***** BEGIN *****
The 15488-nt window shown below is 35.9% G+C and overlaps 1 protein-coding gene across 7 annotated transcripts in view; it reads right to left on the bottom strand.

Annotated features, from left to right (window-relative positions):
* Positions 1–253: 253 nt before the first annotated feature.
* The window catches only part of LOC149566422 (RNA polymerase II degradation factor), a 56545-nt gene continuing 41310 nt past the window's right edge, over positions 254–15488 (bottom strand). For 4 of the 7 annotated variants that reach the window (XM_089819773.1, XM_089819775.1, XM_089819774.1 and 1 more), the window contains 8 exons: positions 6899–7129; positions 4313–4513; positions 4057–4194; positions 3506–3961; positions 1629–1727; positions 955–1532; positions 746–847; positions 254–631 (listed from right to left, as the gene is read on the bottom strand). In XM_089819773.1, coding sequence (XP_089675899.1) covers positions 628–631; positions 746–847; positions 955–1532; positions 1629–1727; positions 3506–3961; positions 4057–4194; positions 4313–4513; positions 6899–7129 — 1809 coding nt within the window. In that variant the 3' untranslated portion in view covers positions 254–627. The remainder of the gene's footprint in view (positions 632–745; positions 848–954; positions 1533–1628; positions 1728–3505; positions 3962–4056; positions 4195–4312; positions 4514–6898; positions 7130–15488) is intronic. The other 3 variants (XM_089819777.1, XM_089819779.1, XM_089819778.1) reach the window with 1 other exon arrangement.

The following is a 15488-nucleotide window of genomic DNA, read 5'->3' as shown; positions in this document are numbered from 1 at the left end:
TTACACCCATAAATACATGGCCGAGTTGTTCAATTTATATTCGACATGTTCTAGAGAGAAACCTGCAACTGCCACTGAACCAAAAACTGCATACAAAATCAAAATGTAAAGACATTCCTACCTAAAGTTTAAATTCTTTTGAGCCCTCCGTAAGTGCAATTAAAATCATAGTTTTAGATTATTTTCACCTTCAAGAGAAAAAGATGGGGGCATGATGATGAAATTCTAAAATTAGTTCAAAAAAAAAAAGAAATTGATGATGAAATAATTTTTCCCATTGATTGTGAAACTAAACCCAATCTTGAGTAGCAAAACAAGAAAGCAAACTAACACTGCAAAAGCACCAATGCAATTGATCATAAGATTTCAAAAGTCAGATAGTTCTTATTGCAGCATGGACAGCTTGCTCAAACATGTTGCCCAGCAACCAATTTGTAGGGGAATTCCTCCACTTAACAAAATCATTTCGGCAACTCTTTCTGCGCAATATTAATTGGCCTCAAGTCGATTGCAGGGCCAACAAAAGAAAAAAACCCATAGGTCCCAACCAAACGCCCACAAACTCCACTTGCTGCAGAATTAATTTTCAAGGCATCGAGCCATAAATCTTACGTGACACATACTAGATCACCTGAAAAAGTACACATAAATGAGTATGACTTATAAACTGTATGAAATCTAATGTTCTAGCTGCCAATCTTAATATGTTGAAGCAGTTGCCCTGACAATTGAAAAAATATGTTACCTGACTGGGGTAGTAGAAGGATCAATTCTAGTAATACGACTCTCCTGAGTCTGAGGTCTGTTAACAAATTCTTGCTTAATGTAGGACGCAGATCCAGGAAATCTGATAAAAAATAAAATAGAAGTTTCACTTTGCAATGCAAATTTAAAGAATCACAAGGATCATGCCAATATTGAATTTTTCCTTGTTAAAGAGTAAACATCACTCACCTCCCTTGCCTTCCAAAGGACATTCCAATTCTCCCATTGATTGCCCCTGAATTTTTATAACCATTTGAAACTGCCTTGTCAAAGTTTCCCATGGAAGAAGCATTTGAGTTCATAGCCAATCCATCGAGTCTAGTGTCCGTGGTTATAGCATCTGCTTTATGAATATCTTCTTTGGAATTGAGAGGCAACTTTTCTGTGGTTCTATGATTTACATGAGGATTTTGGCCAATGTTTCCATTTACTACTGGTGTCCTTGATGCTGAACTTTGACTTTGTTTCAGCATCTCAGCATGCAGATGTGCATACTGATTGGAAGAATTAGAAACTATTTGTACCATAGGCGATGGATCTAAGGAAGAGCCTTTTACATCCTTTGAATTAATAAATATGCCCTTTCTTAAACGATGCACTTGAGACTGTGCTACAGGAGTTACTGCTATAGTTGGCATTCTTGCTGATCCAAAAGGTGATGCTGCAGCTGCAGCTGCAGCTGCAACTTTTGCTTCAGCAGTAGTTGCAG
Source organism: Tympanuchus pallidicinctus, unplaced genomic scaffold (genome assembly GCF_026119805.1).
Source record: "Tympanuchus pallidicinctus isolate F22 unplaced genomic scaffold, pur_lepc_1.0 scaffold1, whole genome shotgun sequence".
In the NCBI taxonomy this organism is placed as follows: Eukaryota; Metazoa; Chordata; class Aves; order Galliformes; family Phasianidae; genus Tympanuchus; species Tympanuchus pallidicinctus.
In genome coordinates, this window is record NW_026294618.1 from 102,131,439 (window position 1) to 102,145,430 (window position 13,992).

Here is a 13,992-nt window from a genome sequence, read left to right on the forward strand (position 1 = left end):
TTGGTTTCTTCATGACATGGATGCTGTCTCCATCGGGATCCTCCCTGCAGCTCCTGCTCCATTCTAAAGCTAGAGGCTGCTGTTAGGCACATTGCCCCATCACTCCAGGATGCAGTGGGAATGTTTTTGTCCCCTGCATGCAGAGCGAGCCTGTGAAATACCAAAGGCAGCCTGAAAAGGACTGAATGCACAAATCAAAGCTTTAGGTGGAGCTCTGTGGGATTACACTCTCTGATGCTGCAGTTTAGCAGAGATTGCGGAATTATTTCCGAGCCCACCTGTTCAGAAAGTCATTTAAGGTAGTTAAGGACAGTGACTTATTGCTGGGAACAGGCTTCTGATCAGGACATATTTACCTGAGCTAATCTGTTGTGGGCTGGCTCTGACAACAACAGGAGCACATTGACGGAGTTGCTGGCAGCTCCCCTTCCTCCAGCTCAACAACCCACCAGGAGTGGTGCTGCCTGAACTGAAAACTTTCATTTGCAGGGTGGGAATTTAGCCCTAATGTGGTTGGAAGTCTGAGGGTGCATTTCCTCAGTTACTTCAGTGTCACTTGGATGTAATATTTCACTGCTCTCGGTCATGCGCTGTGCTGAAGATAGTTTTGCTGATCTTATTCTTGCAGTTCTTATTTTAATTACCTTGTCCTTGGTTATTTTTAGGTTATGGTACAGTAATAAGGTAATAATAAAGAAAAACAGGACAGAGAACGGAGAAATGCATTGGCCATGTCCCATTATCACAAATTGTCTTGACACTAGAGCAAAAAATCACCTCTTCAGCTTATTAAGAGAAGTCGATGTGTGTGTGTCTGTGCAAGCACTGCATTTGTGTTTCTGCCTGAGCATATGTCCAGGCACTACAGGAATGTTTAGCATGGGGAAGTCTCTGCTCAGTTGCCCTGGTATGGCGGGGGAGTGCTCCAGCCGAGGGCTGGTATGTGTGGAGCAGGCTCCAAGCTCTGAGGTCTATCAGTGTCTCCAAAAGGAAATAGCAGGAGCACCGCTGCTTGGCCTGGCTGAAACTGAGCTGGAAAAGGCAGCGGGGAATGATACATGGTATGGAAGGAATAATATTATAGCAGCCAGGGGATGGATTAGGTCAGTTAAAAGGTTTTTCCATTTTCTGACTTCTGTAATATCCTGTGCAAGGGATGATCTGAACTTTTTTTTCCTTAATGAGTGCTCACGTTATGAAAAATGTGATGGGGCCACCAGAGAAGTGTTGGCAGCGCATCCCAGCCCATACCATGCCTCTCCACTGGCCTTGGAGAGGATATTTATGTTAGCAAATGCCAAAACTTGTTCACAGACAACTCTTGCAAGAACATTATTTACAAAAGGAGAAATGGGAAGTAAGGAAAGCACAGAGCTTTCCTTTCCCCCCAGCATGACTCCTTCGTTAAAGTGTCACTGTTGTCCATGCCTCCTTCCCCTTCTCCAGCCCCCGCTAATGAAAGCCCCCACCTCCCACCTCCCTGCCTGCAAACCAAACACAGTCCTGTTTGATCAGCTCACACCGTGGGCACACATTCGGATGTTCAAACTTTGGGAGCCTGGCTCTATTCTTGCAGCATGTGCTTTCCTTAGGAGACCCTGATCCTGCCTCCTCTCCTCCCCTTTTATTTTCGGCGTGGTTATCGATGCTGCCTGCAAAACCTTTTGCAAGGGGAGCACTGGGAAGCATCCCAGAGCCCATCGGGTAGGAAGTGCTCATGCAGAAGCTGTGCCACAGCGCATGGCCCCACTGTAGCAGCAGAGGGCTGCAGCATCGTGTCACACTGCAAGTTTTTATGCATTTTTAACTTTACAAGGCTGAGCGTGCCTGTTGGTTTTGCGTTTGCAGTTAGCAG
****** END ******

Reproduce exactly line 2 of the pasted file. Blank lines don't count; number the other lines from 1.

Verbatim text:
Annotated features, from left to right (window-relative positions):